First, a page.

Anatomy / Ailment detail
The knee comprises the joint between the femur and the tibia but also the joint between the patella and the front of the femur. Either or all of these parts of the knee may be affected by arthritis to various degrees. The procedure of joint replacement includes removing the affected joint surfaces and replacing them with metal components with a high-density polyethylene-bearing surface between the metal components. The metal components are usually (but not always in special circumstances) cemented to the bone. If the patella is arthritic and a patient complains of pain in the front of the knee or pain whilst walking on hills and stairs uni-compartmental knee replacement is not usually appropriate and a total knee replacement may be more suitable. Using newly developed techniques joint replacement may be undertaken using minimal access surgery utilising much smaller incisions than previously utilised. This assists with rapid recovery and return of function.
Who Needs it / Who Doesn't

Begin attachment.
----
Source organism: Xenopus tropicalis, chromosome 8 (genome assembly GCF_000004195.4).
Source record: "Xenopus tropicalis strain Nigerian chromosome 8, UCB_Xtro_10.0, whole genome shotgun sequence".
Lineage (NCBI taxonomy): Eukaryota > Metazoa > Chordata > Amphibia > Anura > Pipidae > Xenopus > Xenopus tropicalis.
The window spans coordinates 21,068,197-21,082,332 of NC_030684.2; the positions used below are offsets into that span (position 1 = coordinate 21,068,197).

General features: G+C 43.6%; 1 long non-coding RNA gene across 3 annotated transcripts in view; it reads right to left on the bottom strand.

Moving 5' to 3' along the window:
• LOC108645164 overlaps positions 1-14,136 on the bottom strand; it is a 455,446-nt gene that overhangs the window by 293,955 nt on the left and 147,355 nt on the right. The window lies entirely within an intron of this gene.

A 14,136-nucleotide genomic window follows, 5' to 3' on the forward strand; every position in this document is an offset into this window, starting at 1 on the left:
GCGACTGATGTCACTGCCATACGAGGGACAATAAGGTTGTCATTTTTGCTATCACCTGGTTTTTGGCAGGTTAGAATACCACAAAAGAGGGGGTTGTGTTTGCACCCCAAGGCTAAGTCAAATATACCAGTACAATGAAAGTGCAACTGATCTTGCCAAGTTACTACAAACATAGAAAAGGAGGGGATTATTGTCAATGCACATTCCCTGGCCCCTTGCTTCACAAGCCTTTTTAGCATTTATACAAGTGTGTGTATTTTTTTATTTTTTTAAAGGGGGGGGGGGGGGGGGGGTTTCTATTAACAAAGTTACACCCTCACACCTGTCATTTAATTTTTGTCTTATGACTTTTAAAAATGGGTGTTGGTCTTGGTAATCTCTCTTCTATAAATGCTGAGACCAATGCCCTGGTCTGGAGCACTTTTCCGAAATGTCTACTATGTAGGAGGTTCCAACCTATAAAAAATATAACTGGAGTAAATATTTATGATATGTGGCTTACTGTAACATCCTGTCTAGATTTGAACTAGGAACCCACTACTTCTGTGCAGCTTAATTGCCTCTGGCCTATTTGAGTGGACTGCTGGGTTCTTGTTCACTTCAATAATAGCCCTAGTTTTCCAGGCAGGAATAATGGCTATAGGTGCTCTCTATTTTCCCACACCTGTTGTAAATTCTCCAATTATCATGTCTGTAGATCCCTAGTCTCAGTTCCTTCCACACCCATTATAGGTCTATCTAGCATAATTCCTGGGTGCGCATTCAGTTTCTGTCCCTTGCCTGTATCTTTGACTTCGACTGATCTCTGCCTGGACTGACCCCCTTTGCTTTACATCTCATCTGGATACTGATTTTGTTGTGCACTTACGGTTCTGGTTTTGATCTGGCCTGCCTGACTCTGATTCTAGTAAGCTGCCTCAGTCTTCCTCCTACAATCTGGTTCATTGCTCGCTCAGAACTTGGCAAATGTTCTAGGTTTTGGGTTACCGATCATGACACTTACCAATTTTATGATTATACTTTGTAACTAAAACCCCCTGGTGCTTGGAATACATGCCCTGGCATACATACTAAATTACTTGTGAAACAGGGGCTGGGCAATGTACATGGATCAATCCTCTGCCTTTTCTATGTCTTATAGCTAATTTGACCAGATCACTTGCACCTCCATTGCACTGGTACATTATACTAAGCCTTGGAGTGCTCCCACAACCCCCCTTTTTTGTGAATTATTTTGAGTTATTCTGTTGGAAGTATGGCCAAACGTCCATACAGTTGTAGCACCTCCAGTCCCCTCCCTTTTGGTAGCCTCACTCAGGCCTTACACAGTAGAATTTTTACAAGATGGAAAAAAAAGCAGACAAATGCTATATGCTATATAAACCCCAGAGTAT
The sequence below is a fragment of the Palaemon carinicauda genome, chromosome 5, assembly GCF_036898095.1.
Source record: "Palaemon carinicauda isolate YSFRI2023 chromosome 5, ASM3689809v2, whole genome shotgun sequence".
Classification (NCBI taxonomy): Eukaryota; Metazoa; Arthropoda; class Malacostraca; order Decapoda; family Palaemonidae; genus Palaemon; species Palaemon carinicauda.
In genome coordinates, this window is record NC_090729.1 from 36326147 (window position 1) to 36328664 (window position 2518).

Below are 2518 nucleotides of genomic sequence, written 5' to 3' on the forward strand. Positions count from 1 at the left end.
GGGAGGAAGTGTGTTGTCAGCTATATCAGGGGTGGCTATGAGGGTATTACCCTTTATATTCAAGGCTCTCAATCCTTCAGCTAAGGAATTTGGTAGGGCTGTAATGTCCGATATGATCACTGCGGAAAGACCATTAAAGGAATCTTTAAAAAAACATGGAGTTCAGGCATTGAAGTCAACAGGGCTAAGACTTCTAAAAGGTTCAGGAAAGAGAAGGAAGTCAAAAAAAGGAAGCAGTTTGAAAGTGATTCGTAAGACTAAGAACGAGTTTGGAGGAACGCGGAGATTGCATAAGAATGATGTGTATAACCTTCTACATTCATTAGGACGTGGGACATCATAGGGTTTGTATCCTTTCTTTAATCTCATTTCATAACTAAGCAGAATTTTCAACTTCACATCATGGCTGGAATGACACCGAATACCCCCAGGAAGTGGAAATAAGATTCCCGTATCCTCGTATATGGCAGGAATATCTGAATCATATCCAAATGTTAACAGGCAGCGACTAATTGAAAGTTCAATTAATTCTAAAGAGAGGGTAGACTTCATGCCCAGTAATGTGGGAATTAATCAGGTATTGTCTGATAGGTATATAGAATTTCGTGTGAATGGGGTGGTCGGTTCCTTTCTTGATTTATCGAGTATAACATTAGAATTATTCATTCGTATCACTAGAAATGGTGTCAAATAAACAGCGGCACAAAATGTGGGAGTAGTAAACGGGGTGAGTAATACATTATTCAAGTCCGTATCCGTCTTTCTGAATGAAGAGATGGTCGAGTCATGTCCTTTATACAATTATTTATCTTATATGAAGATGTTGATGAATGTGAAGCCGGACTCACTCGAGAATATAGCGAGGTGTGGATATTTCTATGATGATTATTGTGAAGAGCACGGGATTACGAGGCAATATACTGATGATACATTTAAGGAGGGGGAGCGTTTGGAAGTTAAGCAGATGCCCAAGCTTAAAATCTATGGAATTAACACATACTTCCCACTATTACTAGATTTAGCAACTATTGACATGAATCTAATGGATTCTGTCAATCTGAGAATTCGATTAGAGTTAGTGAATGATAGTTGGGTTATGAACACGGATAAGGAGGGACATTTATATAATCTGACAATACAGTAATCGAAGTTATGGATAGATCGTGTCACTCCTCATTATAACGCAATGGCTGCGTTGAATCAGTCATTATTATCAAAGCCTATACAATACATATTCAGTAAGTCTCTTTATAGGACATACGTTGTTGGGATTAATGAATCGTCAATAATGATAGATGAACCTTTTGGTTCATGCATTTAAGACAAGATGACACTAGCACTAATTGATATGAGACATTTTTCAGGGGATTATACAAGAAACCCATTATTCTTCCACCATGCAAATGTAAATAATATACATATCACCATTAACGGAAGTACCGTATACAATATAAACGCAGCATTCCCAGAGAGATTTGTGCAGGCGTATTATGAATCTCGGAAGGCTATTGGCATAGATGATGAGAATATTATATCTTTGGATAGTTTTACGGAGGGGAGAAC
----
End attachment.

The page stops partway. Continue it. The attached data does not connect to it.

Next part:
The symptomatic arthritic patients with pain deformity or a restricted function are those, which should consider knee replacement.
The symptoms include knee pain, restricted function and walking ability and increasing stiffness or deformity of the knee. Sometimes pain from an arthritic knee may be felt in the thigh or hip area. Alternately in some patients the pain may only be moderate and knee stiffness, deformity, instability may be the principal complaint. Function may be limited in that walking may be restricted or activities such as golf or bowling may be difficult. These problems may also promote patients to consider knee replacement.
How to arrange an appointment with Mr. Johnson
Your first appointment is usually arranged with Mr Johnson at the Bristol Nuffield Hospital at St Mary's. It is a modern well-equipped hospital with 36 private bedrooms and two operating theatres, and offers a full range of services.